Why the dual standard?
People smarter than this reporter will ultimately decide whether the 20 percent/12.5 percent standard is constitutional. But the bigger question is whether the dual standard makes much logical sense.
After all, it’s pretty evident that the tiered system was heavily influenced by legislative realities, as state Rep. Robert Cornejo explained last year.
“Philosophically, I agree that everybody across the state should be the same,” said Cornejo, a St. Peters Republican who handled SB5 in the Missouri House. “It became pretty obvious pretty quickly that the tiered system was going to be the only thing that was going to get through the system – both the House and the Senate. So we kind of kept it at that. I understand the argument that we should all have the same system across the board. But when you start looking at where the problems are, a lot of it is St. Louis County.”
SB5’s opponents, though, contend that the way the percentages were crafted is inherently unfair – especially when cities far away from St. Louis County have garnered controversy for being ticket happy.
Others have argued that judging a city’s oppressiveness by the percentage of fine revenue it generates is misleading. After all, larger cities like Maryland Heights, Creve Coeur and Chesterfield all take in substantial amounts of fine revenue – but have low percentages because the cities have, among other things, larger populations and more business development. (The cities that are most affected by the 12.5 percent cap are generally poorer municipalities. They also have predominantly African-American populations and black elected leaders.)
“My thing is we’re all Missourians,” said state Rep. Clem Smith, D-Velda Village Hills, last year. “We should all be treated equally when it comes to this legislation. If the percentage of [traffic fines is] an issue in St. Louis County, it should also be a traffic issue or a serious concern in Dunklin County or Texas County or Pemiscot County.”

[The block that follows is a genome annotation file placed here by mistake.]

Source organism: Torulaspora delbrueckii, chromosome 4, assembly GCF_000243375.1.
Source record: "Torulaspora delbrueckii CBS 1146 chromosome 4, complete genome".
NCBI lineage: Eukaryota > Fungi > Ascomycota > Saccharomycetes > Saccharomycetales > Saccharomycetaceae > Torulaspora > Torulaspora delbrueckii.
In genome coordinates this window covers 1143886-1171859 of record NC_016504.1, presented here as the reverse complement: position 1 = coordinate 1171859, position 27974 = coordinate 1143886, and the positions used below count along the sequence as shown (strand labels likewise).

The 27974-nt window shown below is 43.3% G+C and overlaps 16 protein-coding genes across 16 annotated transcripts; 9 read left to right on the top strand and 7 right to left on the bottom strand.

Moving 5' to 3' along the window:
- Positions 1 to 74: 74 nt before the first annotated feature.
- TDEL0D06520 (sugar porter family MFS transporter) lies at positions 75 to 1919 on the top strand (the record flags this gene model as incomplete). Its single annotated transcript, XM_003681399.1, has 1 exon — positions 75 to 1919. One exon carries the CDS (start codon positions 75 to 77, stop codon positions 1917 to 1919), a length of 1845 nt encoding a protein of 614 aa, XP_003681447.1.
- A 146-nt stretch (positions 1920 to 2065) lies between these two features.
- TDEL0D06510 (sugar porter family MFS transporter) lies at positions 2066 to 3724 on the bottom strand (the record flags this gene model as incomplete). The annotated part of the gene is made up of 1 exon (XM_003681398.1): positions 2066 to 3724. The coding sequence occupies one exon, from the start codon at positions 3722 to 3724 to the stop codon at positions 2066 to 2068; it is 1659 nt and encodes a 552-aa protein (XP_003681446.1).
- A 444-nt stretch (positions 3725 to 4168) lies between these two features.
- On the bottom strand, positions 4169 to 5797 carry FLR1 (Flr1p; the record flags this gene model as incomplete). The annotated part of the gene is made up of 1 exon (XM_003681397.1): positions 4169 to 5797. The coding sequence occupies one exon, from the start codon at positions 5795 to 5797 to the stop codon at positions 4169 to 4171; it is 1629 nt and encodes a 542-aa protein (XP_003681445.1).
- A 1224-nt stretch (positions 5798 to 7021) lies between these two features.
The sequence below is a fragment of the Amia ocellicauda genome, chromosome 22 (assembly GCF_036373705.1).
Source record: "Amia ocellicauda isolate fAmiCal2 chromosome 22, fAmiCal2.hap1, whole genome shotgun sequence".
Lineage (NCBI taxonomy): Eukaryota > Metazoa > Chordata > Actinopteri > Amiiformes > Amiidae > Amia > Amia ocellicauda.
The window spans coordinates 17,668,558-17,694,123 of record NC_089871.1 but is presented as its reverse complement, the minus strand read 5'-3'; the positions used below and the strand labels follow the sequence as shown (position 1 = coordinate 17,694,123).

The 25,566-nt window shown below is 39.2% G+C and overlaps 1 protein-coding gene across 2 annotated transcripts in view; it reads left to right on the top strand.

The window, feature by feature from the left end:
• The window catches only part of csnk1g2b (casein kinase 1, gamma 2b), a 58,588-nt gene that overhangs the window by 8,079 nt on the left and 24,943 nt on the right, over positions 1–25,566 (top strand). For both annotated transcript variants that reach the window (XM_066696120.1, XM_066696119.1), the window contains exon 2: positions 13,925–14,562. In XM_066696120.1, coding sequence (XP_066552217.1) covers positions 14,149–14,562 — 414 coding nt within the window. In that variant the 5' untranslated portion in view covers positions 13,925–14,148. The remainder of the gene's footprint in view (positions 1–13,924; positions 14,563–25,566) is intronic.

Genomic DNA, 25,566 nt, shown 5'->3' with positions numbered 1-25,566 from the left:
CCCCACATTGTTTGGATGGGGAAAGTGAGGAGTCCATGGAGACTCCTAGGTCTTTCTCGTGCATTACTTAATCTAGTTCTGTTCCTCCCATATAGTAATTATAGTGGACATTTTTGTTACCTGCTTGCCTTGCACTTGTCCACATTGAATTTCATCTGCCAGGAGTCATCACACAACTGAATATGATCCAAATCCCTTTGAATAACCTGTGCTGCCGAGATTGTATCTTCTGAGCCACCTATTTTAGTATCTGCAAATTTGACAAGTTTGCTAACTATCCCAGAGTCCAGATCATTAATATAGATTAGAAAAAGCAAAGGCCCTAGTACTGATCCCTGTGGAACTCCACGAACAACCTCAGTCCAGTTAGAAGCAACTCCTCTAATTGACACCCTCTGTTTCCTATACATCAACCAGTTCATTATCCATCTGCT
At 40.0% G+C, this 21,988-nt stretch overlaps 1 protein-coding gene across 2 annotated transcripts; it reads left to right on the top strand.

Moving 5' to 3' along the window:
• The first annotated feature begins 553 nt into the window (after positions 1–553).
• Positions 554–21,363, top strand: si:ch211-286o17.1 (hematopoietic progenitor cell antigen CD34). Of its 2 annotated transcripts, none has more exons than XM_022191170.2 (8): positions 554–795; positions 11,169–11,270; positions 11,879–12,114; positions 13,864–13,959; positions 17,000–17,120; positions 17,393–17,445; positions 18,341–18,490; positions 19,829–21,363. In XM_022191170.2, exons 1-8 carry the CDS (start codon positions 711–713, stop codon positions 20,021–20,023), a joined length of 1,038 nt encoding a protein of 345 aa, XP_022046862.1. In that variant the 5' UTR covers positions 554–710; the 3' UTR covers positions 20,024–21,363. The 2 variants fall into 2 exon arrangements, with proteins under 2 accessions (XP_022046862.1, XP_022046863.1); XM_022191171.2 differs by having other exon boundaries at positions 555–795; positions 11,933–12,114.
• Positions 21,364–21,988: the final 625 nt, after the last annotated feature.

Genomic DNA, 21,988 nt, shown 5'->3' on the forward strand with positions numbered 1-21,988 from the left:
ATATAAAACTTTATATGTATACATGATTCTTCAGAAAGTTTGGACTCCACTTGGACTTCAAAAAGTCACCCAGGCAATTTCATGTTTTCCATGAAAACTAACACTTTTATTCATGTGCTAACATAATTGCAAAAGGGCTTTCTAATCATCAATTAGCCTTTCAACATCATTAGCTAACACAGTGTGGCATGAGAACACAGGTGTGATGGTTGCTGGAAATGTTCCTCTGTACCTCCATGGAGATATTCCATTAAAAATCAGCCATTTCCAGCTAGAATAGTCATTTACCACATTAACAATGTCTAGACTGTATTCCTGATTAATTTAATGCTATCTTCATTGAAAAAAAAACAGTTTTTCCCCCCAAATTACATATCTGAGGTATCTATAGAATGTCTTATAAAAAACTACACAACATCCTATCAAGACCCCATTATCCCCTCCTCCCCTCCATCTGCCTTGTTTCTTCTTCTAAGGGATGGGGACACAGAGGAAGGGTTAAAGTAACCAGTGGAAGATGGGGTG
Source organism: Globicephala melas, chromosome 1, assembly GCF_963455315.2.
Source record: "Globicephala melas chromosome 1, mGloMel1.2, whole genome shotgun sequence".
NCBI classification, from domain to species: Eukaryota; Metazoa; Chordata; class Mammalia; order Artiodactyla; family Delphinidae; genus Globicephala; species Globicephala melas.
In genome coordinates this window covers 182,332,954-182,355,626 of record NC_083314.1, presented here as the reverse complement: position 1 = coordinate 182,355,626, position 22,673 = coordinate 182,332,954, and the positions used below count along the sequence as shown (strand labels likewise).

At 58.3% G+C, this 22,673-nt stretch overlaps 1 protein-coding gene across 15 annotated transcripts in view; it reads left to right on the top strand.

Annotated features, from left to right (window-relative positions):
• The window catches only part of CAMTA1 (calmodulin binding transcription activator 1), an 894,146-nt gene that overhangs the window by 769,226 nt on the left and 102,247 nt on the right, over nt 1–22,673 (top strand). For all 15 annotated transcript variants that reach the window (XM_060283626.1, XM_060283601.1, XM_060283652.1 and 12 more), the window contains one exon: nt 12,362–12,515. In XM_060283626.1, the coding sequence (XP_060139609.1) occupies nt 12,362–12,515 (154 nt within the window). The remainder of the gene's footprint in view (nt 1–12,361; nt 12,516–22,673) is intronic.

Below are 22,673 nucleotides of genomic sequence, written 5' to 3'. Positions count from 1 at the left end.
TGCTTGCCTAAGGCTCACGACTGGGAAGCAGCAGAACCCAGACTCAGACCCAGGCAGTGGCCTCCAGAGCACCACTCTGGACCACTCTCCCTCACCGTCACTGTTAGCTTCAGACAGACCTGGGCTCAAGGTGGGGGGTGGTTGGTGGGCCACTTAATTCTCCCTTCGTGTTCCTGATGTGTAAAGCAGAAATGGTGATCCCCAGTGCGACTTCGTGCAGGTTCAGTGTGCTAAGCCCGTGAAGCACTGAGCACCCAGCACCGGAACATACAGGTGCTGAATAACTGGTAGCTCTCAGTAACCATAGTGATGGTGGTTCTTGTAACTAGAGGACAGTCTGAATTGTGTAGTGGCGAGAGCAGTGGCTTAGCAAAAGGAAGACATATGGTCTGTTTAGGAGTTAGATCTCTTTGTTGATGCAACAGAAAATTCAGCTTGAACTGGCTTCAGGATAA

For his part, Schmitt has no problem with lowering the fine percentage for the entire state. He noted that his original bill would have lower the threshold to 10 percent for every Missouri city.
“If you ask any public policy student, grad student or anybody else what is a good mix of revenue for a city, the idea that a full third of your city’s budget or even 20 percent or 15 or 12.5 percent – that’s a lot,” Schmitt said. “I think we’ve opened some eyes to the problems that don’t just exist in St. Louis County exclusively.”
“We are not stopping. I intend to make it a priority,” Schmitt said. “And I know a lot of other folks that were a part of this group that got SB5 done that want to continue that work. These cities that are profiteering are on notice. We’re not done. We’re going to continue our efforts to make sure that people are viewed not as ATMS, but as real folks who have been caught up in debtor’s prisons. And a lot of these cities have contributed to the cycles of poverty. And that’s what we’re trying to put an end to.”
On the Trail, a weekly column, weaves together some of the intriguing threads from the world of Missouri politics.